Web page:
The self-proclaimed "late bloomer" settled into a new confidence and was courted by Robert Altman to play an ornery old boozer opposite Sam Shepard in "Fool for Love" (1985). He was a surprising addition to John Hughes' fresh-scrubbed Brat Pack romantic comedy "Pretty in Pink" (1986), where he played the chronically unemployed blue-collar father of teen sweetheart Molly Ringwald. Thrilled with his new status as a contender for meatier, character-driven work, Stanton played Saul/Paul in Martin Scorsese's "The Last Temptation of Christ" (1988) and in the first of many collaborations with David Lynch, portrayed a desperate detective in "Wild at Heart" (1990). He re-teamed with Lynch for "Twin Peaks: Fire Walk With Me" (1992) and appeared in two HBO films: "Hostages" (1993), a fictionalized account of a group of men kidnapped in Lebanon in the 1980s, and "Against the Wall" (1994), where he played the bar owner father of a son (Kyle McLachlan) serving time during the prison riots in Attica. In a rare comedic appearance, Stanton gave Kelsey Grammar some thorny moments in "Down Periscope" (1996) before revisiting his old western territory with a turn as Shadrach in "Larry McMurtry's Dead Man's Walk" (ABC, 1996).

Taking another first-look "low life" and bringing him alive on screen, Stanton had a supporting role in Nick Cassavetes' debut "She's So Lovely" (1996), starring as a barfly whose best friend (Sean Penn) returns home from a mental institution to find his life turned upside down. Stanton had a few mainstream film supporting roles in "Midnight Blue" (1997) and "Fire Down Below" (1997) before retreating to more artful fare with "The Mighty" (1998), where he played the grandfather of a large, learning disabled 13-year-old boy (Elden Henson). Stanton finished out the year by appearing briefly as a judge in Terry Gilliam's hallucinogenic "Fear and Loathing in Las Vegas" (1998), and made an about face in David Lynch's quietly meditative G-rated drama, "The Straight Story" (1999), about a 73-year-old man (Richard Farnsworth) who rides his John Deere mower from Iowa to Wisconsin to be with his estranged brother (Stanton) after he has had a stroke. Stanton evinced a morbid sense of humor as a trustee who tests the electrocution equipment in "The Green Mile" (1999), then played the shady manager of an opera company in the flamboyant period drama, "The Man Who Cried" (2001).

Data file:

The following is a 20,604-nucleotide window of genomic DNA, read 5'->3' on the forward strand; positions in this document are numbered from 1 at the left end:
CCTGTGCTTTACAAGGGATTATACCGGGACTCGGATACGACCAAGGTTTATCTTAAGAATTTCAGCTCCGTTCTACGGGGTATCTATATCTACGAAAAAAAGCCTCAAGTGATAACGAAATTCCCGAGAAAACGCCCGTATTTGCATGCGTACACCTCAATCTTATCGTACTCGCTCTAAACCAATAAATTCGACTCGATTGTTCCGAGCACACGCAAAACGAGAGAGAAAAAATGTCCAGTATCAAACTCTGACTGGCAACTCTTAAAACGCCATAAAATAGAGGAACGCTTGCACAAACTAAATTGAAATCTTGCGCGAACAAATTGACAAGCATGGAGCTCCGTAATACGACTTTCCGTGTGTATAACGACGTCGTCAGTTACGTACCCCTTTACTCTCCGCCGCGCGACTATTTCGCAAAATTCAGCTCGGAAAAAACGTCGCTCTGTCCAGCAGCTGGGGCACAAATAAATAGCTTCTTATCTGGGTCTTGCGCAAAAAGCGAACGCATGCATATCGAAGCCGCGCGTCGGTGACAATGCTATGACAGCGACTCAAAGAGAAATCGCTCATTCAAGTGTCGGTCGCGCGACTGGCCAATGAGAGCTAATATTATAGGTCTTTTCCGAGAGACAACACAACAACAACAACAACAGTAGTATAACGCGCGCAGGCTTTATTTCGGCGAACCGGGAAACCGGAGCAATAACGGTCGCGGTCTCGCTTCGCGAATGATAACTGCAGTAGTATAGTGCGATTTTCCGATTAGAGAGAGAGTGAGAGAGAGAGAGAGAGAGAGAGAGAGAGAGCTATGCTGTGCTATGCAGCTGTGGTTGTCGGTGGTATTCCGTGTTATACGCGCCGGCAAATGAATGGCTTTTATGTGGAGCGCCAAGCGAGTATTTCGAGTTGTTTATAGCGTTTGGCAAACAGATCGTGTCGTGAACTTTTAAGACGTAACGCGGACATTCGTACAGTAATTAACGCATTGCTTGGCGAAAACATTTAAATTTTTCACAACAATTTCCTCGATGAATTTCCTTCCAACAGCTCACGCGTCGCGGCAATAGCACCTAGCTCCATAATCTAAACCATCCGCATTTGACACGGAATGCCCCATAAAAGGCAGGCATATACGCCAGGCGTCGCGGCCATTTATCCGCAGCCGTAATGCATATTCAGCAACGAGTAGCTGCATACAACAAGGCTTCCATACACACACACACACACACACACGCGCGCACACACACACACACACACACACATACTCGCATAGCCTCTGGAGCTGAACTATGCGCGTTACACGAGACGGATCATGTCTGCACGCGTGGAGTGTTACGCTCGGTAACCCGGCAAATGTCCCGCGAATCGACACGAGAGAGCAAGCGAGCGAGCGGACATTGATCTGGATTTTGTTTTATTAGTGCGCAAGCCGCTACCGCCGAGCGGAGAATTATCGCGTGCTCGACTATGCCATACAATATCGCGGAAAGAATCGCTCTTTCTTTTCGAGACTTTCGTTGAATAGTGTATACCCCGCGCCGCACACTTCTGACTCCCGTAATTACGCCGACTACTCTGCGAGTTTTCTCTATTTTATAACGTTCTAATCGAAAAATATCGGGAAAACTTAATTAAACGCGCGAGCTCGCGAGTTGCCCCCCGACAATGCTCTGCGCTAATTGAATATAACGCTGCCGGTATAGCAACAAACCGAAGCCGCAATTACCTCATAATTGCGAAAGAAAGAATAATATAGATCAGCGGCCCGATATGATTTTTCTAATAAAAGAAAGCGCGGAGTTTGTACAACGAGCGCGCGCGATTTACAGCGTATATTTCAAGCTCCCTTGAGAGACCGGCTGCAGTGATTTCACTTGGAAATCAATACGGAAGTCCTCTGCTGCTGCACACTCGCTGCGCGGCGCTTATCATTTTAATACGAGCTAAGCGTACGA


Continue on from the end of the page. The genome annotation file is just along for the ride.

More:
Drinking buddy Sean Penn gave Stanton a small role as the former partner of a retired Nevada homicide detective (Jack Nicholson) who slips into obsessive psychosis in his directorial effort "The Pledge" (2001). Stanton followed up with a role in Nicholas Cage's directorial debut, "Sonny" (2002), as a lowlife thief and gambler. Returning to the small screen, Stanton (along with buddy Penn) had a guest spot as himself in an episode of the sitcom "Two and A Half Men" (CBS, 2003-15) before he landed his own series regular role in controversial drama "Big Love" (HBO 2006-2011) as a frightening, but even-keeled church elder of a fundamentalist enclave in Mormon Utah. As if the grueling schedule of a weekly TV show were not enough for the hard-living 80-year-old actor, he also had a small role in David Lynch's critically divisive epic "Inland Empire" (2006) and Cassavetes' bold and violent sophomore effort, "Alpha Dog" (2007).

Supporting roles in indie drama "The Good Life" (2007), Hollywood mockumentary "Being Michael Madsen" (2007) and Jeff Bridges/Justin Timberlake comedy-drama "The Open Road" (2009) followed, as did smaller roles in more high profile films like animated western "Rango" (2011) and "The Avengers" (2012). A documentary, "Harry Dean Stanton: Partly Fiction" (2012), showcased his increasingly mythic stature as he entered his mid-80s and his prolific filmography finally started to slow. (A soundtrack album released in 2014 on Onmivore Records showcased Stanton's knack for weathered country ballads.) Small roles in quirky action comedy-drama "Seven Psychopaths" (2012), Arnold Schwarzenegger comeback vehicle "The Last Stand" (2013) and indie drama "9 Full Moons" (2013) preceded his final starring film role, in John Carroll Lynch's "Lucky" (2017). On the small screen, Stanton appeared on several episodes of medical comedy-drama "Getting On" (HBO 2013-15) before reprising his "Twin Peaks: Fire Walk With Me" role as kindly trailer park manager Carl Rodd on "Twin Peaks: The Return" (Showtime 2017). Harry Dean Stanton died of undisclosed natural causes on September 15, 2017 in Los Angeles. He was 91.